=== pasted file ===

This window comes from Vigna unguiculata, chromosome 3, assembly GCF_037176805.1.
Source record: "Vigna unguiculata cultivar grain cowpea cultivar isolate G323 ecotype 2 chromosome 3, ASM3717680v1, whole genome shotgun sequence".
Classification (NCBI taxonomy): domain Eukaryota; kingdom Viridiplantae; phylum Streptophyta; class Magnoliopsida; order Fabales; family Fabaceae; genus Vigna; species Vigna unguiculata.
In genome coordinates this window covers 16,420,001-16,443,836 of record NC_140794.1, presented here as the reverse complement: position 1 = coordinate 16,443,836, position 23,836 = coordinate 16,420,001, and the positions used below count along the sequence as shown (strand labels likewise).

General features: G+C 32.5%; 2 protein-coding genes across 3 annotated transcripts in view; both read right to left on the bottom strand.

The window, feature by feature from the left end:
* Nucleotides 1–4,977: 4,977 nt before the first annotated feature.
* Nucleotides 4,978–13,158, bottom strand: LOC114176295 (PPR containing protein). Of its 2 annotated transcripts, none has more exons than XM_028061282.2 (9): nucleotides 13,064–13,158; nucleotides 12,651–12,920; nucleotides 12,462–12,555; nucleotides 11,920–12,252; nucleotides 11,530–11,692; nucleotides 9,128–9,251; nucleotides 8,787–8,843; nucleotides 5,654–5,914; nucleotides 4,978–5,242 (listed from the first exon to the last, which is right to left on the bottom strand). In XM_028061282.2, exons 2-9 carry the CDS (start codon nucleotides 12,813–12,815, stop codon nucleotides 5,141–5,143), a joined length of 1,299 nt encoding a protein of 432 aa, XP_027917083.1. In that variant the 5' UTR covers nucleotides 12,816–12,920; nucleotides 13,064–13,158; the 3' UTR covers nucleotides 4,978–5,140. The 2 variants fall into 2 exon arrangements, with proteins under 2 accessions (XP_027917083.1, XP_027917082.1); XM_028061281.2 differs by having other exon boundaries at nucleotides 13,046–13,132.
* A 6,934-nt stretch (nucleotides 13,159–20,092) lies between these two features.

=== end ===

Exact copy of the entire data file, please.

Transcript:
This window comes from Vigna unguiculata, chromosome 3, assembly GCF_037176805.1.
Source record: "Vigna unguiculata cultivar grain cowpea cultivar isolate G323 ecotype 2 chromosome 3, ASM3717680v1, whole genome shotgun sequence".
Classification (NCBI taxonomy): domain Eukaryota; kingdom Viridiplantae; phylum Streptophyta; class Magnoliopsida; order Fabales; family Fabaceae; genus Vigna; species Vigna unguiculata.
In genome coordinates this window covers 16,420,001-16,443,836 of record NC_140794.1, presented here as the reverse complement: position 1 = coordinate 16,443,836, position 23,836 = coordinate 16,420,001, and the positions used below count along the sequence as shown (strand labels likewise).

General features: G+C 32.5%; 2 protein-coding genes across 3 annotated transcripts in view; both read right to left on the bottom strand.

The window, feature by feature from the left end:
* Nucleotides 1–4,977: 4,977 nt before the first annotated feature.
* Nucleotides 4,978–13,158, bottom strand: LOC114176295 (PPR containing protein). Of its 2 annotated transcripts, none has more exons than XM_028061282.2 (9): nucleotides 13,064–13,158; nucleotides 12,651–12,920; nucleotides 12,462–12,555; nucleotides 11,920–12,252; nucleotides 11,530–11,692; nucleotides 9,128–9,251; nucleotides 8,787–8,843; nucleotides 5,654–5,914; nucleotides 4,978–5,242 (listed from the first exon to the last, which is right to left on the bottom strand). In XM_028061282.2, exons 2-9 carry the CDS (start codon nucleotides 12,813–12,815, stop codon nucleotides 5,141–5,143), a joined length of 1,299 nt encoding a protein of 432 aa, XP_027917083.1. In that variant the 5' UTR covers nucleotides 12,816–12,920; nucleotides 13,064–13,158; the 3' UTR covers nucleotides 4,978–5,140. The 2 variants fall into 2 exon arrangements, with proteins under 2 accessions (XP_027917083.1, XP_027917082.1); XM_028061281.2 differs by having other exon boundaries at nucleotides 13,046–13,132.
* A 6,934-nt stretch (nucleotides 13,159–20,092) lies between these two features.